He's also no stranger to the Mercury Prize - his last album, Made In The Manor, was nominated in 2017, and was a top 10 hit.
Hoodies All Summer is a smart record, with the musician never holding back in flows, telling the audience his honest assessment of racism, knife crime, and the Windrush scandal.
Lanterns On The Lake - Spook The Herd
In 2016, indie-rock group Lanterns on the Lake almost disappeared with an "extended hiatus". But music written by the band's frontwoman Hazel Wilde was too irresistible for the group to ignore.
Spook The Herd tackles big topics in what critics have described as a "rich and luscious" manner - internet extremism, the climate crisis, and social media addiction all get examined.
Wilde said the band's engineer Joss once mentioned the record could be Mercury nominated. "We all laughed at him," she said.
Laura Marling - Song For Our Daughter
Song For Our Daughter is Marling's fourth nomination for the Mercury Prize and her seventh record, which peaked at number six in the charts.
Released early as the COVID-19 pandemic hit the UK, the album is written for an imaginary child, and was inspired by Maya Angelou's Letter To My Daughter.
Marling has previously won British Female Solo Artist at the Brit Awards, and her last album, Semper Femina, was nominated for Best Folk Album at the 2018 Grammys.
Michael Kiwanuka - Kiwanuka
Having started his music career as a session guitarist for rappers like Chip (formerly Chipmunk) and Bashy (aka Ashley Thomas), Michael Kiwanuka's self-titled third album was met with rave reviews, reaching number two in the charts.
Inspired by musicians like Jimi Hendrix, Ottis Redding, and Joni Mitchell, Kiwanuka is another musician who is no stranger to the Mercury Prize, having been nominated twice before.
The singer-songwriter music has been in TV shows like Grace And Frankie and Dear White People -fans include Kanye West, who invited him to join sessions for his album Yeezus.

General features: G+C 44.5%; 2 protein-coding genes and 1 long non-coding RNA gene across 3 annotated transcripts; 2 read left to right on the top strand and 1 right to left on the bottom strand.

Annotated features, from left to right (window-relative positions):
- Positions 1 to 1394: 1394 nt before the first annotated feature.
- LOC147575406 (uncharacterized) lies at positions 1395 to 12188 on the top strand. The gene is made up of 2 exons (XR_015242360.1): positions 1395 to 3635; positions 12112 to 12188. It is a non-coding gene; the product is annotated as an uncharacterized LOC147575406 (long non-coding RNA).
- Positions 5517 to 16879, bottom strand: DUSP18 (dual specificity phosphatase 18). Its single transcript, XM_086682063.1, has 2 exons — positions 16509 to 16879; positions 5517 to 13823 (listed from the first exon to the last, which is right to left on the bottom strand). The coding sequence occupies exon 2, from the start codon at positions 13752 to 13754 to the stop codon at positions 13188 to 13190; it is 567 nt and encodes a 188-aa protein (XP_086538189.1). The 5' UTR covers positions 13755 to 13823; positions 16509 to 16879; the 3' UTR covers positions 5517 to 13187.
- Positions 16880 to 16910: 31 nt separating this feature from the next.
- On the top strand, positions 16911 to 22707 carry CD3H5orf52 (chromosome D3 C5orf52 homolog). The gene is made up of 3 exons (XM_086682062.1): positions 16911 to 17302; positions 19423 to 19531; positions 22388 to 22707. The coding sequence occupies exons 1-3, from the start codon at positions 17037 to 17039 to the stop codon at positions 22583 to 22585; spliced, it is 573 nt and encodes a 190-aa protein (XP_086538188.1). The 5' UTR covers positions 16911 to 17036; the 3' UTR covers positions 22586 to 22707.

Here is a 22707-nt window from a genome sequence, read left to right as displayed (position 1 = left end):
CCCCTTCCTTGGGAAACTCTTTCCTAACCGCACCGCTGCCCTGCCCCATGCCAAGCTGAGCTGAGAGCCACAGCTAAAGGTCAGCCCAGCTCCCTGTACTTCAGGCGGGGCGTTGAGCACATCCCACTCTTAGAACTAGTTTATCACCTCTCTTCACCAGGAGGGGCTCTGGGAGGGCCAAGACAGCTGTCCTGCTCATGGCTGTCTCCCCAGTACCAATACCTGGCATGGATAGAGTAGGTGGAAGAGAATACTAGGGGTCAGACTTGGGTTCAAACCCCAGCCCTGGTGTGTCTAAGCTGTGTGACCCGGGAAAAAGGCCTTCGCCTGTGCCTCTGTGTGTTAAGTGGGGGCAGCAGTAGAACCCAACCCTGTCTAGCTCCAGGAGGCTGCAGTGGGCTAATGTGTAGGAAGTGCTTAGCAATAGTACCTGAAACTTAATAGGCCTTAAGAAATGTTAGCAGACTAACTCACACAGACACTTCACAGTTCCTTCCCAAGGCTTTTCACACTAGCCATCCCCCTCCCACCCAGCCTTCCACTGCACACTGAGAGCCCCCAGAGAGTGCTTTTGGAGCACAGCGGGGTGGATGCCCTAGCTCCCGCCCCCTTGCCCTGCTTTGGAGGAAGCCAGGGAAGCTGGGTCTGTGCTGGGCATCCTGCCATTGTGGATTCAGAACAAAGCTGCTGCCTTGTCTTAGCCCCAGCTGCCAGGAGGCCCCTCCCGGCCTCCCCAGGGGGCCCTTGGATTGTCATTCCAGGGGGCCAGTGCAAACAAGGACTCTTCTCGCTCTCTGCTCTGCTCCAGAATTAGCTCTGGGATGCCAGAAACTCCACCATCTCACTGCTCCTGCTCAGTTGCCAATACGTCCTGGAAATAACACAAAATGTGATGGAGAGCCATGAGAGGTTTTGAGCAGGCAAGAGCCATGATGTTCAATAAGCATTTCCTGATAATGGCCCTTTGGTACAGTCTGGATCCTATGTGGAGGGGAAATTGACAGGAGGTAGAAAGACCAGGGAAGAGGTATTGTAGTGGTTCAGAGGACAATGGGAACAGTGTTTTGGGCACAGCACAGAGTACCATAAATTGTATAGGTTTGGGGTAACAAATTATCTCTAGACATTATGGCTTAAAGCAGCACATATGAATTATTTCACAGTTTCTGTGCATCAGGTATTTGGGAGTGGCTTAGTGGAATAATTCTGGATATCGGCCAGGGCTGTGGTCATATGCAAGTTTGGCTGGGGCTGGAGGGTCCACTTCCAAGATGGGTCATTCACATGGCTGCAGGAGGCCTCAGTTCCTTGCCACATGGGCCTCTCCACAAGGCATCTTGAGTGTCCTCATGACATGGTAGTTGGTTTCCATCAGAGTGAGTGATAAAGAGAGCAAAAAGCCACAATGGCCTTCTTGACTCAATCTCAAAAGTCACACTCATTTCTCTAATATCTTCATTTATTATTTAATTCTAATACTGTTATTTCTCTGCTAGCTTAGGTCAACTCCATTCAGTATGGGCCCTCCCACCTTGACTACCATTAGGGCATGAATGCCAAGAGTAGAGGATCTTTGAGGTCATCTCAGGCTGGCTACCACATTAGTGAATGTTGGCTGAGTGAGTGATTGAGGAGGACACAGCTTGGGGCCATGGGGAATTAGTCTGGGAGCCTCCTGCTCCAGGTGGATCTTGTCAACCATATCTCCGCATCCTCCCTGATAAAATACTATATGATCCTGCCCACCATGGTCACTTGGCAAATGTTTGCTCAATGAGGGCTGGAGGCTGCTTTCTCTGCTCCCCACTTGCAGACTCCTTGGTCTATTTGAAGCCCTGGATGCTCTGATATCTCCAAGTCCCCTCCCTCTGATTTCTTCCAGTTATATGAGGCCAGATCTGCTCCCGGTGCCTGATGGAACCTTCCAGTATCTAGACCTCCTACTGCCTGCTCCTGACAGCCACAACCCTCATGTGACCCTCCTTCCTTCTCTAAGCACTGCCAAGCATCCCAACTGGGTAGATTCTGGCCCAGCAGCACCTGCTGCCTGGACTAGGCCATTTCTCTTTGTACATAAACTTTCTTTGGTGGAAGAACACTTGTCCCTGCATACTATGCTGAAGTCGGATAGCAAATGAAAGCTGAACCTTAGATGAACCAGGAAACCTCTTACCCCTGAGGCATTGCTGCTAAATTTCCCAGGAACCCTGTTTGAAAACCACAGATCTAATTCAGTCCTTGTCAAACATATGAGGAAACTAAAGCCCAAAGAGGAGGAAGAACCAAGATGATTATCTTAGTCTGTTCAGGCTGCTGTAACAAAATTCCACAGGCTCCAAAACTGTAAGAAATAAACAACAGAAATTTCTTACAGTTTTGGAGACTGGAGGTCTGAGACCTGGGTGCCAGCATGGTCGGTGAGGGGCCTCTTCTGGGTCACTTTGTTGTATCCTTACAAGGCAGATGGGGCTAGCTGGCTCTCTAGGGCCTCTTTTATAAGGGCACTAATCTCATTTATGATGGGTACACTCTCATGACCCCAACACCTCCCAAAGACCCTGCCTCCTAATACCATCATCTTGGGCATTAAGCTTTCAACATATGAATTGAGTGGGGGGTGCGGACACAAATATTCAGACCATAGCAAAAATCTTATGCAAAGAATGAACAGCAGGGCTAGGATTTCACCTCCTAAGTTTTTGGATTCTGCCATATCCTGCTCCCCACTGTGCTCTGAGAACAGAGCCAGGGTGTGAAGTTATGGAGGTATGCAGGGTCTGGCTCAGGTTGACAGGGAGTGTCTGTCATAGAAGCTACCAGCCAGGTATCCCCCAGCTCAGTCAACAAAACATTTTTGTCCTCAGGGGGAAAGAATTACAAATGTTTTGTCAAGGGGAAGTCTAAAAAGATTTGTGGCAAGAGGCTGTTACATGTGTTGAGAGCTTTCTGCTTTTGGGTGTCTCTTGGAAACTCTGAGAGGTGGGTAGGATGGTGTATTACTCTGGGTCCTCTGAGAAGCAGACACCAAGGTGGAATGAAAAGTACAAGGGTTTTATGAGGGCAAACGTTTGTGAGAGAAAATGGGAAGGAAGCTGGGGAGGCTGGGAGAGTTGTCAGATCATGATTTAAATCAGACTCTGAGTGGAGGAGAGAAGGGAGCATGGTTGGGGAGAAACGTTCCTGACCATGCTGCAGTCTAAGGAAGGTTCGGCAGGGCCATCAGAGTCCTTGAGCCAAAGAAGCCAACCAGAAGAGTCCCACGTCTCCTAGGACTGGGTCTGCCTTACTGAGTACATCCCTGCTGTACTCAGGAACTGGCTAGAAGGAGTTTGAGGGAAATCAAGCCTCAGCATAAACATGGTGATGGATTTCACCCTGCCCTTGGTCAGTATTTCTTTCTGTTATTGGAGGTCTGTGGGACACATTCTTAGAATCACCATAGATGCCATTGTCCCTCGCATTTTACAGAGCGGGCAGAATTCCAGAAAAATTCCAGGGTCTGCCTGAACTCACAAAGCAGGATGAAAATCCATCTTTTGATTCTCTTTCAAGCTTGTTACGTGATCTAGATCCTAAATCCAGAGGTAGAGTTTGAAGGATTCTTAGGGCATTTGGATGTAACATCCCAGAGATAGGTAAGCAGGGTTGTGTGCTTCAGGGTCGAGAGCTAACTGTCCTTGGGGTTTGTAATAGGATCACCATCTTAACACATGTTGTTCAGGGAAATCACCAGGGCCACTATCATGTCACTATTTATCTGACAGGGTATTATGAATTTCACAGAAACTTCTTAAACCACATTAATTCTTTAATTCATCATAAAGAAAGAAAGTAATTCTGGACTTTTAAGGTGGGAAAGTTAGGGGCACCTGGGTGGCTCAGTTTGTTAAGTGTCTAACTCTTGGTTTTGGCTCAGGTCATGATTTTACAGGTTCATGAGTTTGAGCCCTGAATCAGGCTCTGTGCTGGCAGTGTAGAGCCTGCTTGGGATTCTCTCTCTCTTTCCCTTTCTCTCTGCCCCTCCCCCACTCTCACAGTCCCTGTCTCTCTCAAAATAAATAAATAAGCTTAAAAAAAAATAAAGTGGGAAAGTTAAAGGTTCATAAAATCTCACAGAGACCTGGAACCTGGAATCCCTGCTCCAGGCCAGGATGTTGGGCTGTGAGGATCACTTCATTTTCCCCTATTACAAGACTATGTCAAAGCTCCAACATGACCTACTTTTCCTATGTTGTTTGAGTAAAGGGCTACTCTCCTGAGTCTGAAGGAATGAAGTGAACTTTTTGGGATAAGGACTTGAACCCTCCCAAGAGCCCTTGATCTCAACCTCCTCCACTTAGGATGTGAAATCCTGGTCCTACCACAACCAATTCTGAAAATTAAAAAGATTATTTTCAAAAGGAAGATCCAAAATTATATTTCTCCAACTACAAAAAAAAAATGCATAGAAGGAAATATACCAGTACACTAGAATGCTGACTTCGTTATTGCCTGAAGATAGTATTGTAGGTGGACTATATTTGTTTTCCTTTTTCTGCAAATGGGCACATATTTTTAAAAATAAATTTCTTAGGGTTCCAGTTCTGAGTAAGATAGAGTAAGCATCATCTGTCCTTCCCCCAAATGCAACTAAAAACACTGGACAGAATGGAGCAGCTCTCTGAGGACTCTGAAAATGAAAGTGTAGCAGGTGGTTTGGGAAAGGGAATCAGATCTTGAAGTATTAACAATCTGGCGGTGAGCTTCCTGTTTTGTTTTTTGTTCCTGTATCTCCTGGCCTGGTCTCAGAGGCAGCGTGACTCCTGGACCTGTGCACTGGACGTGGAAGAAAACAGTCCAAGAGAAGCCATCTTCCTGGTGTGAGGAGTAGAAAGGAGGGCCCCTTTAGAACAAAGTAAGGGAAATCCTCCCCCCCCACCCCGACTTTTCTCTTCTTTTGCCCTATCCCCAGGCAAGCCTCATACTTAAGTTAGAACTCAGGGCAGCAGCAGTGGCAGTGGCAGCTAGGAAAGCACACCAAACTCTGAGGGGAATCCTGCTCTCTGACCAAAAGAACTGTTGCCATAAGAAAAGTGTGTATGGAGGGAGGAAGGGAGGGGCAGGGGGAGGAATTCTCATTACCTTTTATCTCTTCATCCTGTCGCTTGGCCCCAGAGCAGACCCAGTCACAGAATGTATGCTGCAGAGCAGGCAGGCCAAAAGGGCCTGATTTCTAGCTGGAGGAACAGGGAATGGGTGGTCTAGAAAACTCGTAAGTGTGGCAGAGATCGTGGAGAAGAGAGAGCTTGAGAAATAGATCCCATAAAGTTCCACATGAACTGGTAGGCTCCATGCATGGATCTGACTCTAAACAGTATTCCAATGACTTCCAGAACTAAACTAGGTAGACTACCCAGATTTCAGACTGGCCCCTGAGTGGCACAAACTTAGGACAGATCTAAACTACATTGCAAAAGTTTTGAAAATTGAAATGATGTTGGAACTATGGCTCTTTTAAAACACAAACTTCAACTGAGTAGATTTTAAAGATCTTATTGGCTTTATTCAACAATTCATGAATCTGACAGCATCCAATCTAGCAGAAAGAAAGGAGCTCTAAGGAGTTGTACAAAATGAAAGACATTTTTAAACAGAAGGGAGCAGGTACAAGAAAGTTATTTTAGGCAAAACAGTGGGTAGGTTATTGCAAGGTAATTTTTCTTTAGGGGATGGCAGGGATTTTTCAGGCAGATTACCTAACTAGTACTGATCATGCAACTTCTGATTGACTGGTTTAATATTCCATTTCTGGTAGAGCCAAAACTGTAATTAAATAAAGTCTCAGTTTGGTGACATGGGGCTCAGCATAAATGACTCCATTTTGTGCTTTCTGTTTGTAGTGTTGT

Moses Boyd - Dark Matter
Moses Boyd is a producer, drummer, composer, and bandleader, from Catfordin southeast London.
Dark Matter, his debut album, uses all of these skills as it charts the capital's burgeoning jazz scene, touching on his influences, including Miles Davis.
The musician has also worked with Beyonce on her curated soundtrack for The Lion King.
Porridge Radio - Every Bad
Indie band Porridge Radio formed in 2015 and created a buzz with their slacker rock style, building a reputation on the country's live circuit.
The Brighton band's latest album, Every Bad, has frontwoman Dana Margolin's vocals dripping with emotion, and is filled with a tempest of guitars, drums, and strings.
Described by Margolin as "exhausting" to create, Every Bad was critically acclaimed for its exploration of confused adolescence and staccato riffs.
Sports Team - Deep Down Happy
Deep Down Happy is the debut album from indie band Sports Team, and would have topped the album charts, if Lady Gaga had not released her latest project, Chromatica, in the same week.
The six-piece all met while studying at Cambridge University, and their angular music has been compared to Parklife-era Blur, and Bloc Party.
Frontman Alex Rice's lyrics include witty observations about Middle England, Wetherspoons and the M5.
Stormzy - Heavy Is The Head
Two albums, two Mercury nods - grime star Stormzy's Heavy Is The Head is his second nomination after a massive two years, including headlining Glastonbury and launching his own publishing imprint #MerkyBooks.
Continuing to take MC culture into new places, the album is another bold statement from the musician, with Stormzy never shying away from grime's political position.
In the wake of Black Lives Matter protests, the rapper and his #Merky company pledged £10m over the next 10 years to organisations engaged in the fight for racial equality and social justice.